2 December 2011

First Solar signs 2°C Challenge Communiqué

First Solar Inc of Tempe, AZ, USA, which manufactures thin-film photovoltaic modules based on cadmium telluride (CdTe) as well as providing engineering, procurement & construction (EPC) services, has signed the 2°C Challenge Communiqué as global leaders converged this week on Durban, South Africa for the next round of United Nations Climate Change Conference, which includes the 17th session of the Conference of the Parties (COP 17) of the UN Framework Convention on Climate Change.

“Price reductions in photovoltaics just since Copenhagen [COP15, in December 2009] have put renewables on a trajectory to reach parity with unsubsidized fossil fuels,” says First Solar’s chief technology officer David Eaglesham. “To promote further progress towards a low-carbon and 100% renewable energy society, we urge the leaders at Durban to stop subsidizing fossil fuels and ultimately to set a price on carbon that is sufficient to dissuade people from burning it,” he adds.

Initiated by The Prince of Wales’ Corporate Leaders Group on Climate Change (CLG) and managed and developed by the University of Cambridge Programme for Sustainability Leadership, the 2˚C Challenge Communiqué calls on governments to break the deadlock in the international climate negotiations and take the necessary action at the national level to ensure a successful transition to green growth and a climate-resilient economy.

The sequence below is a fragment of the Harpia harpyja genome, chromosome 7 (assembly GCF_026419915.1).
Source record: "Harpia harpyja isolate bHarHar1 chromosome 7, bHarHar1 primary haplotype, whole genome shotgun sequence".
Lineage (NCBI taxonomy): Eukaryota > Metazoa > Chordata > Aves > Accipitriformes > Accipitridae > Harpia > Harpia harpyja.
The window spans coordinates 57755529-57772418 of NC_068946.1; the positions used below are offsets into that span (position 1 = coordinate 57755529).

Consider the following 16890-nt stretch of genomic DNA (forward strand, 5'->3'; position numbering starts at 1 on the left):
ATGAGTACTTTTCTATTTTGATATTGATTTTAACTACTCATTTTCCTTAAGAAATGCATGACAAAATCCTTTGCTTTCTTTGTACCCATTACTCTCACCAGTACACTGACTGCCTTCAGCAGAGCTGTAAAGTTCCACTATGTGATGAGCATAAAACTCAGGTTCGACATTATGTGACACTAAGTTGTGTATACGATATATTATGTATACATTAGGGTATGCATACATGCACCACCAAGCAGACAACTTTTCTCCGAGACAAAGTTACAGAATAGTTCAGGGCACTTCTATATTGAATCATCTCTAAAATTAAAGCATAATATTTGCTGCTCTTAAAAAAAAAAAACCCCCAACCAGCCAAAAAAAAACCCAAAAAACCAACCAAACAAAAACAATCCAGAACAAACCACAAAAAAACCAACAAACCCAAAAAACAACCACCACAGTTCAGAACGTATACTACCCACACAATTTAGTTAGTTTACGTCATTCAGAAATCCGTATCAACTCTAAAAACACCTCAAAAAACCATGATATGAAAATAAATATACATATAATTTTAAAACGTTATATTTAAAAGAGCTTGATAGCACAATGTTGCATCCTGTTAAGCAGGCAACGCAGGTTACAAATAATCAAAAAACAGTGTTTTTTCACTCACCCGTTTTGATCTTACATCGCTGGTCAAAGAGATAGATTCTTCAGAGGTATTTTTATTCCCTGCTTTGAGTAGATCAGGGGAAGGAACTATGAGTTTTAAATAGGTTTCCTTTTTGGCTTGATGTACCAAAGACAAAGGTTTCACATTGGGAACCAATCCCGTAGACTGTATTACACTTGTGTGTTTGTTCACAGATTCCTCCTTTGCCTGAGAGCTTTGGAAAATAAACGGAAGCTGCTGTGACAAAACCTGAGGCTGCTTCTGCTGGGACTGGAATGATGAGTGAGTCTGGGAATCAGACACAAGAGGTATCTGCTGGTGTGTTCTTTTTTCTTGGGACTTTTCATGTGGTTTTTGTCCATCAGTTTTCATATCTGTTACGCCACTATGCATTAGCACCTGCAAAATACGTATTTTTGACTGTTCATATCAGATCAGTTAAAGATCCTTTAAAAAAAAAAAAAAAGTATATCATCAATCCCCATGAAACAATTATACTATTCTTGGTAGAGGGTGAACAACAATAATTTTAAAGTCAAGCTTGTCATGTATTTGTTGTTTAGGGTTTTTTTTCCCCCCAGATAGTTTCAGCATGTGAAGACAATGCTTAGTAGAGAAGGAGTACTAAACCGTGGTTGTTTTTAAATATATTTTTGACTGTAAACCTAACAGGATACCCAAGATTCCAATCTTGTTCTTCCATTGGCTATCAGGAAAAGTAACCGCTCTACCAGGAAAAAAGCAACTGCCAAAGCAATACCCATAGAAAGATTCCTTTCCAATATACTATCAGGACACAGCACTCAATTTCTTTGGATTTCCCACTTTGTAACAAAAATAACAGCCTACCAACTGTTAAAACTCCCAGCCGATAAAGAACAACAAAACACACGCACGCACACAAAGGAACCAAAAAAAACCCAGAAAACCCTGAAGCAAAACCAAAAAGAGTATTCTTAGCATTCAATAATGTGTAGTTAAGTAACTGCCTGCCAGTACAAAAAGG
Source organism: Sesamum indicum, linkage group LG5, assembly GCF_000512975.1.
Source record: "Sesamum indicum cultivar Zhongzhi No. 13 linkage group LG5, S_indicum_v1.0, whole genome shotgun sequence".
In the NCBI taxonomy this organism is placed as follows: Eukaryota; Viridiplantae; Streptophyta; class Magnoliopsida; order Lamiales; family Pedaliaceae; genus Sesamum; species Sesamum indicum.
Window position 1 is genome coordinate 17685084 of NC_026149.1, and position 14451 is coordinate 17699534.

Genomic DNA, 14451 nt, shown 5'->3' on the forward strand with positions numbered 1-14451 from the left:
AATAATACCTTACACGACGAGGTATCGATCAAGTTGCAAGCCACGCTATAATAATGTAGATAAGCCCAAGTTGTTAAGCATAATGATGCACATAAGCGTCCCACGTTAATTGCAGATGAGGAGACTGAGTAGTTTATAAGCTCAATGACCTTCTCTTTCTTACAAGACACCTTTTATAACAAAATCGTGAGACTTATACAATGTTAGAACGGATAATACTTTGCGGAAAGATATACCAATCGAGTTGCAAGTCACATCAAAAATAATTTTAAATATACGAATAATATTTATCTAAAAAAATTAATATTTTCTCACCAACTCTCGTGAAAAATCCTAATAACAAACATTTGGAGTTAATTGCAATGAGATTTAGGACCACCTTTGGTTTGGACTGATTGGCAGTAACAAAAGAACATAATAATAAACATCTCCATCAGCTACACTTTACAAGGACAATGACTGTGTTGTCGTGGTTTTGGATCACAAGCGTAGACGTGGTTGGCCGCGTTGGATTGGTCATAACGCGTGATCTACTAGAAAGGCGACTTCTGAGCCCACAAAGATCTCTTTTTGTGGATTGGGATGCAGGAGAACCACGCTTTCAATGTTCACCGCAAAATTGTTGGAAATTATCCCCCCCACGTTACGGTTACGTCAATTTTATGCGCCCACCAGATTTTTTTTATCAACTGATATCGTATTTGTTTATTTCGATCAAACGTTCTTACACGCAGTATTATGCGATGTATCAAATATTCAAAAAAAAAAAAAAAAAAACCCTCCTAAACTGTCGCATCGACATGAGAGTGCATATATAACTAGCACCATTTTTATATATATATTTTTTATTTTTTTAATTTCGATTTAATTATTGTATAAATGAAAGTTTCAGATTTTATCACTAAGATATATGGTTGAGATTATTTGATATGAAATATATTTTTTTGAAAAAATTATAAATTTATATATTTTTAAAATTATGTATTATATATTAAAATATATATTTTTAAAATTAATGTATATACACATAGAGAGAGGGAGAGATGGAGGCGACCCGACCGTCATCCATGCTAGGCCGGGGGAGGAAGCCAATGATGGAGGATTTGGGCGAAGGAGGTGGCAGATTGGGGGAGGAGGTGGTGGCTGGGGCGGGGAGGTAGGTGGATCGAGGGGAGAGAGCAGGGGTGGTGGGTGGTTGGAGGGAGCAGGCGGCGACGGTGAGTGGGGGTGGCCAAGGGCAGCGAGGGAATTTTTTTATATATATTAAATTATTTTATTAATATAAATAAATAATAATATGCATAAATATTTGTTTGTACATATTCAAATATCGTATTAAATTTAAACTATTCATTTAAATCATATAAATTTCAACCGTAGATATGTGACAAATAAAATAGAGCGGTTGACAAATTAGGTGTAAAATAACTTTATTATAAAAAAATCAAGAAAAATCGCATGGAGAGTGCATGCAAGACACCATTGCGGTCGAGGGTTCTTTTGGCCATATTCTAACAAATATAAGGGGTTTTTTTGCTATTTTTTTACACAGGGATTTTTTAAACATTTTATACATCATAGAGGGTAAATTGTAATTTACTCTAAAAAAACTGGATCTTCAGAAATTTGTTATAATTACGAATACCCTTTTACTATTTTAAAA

The Communiqué notes that, if they fail to act, governments “risk permanent damage to their credibility”, but the right action would “secure a low-carbon-emission economy that is more resilient, more efficient and less vulnerable to global shock”. Without an international deal, “business will have insufficient clarity or certainty of action to invest to its full potential”.

In mid-November, First Solar announced the achievement of a cumulative production milestone of 5GW of thin-film solar modules (collectively displacing 3.3 million tons of CO2 emissions and representing the equivalent of planting 84 million trees or removing 650,000 cars from the road).

However, First Solar says that demand for solar energy remains constrained in many markets by artificially low prices for conventional energies based on fossil fuels, which emit CO2 when they are burned to provide energy. The International Energy Agency’s latest estimates indicate that fossil-fuel consumption subsidies worldwide amounted to $409bn in 2010, up from $300bn in 2009, with subsidies to oil products representing almost half of the total.

Tags: First Solar Thin-film photovoltaic CdTe

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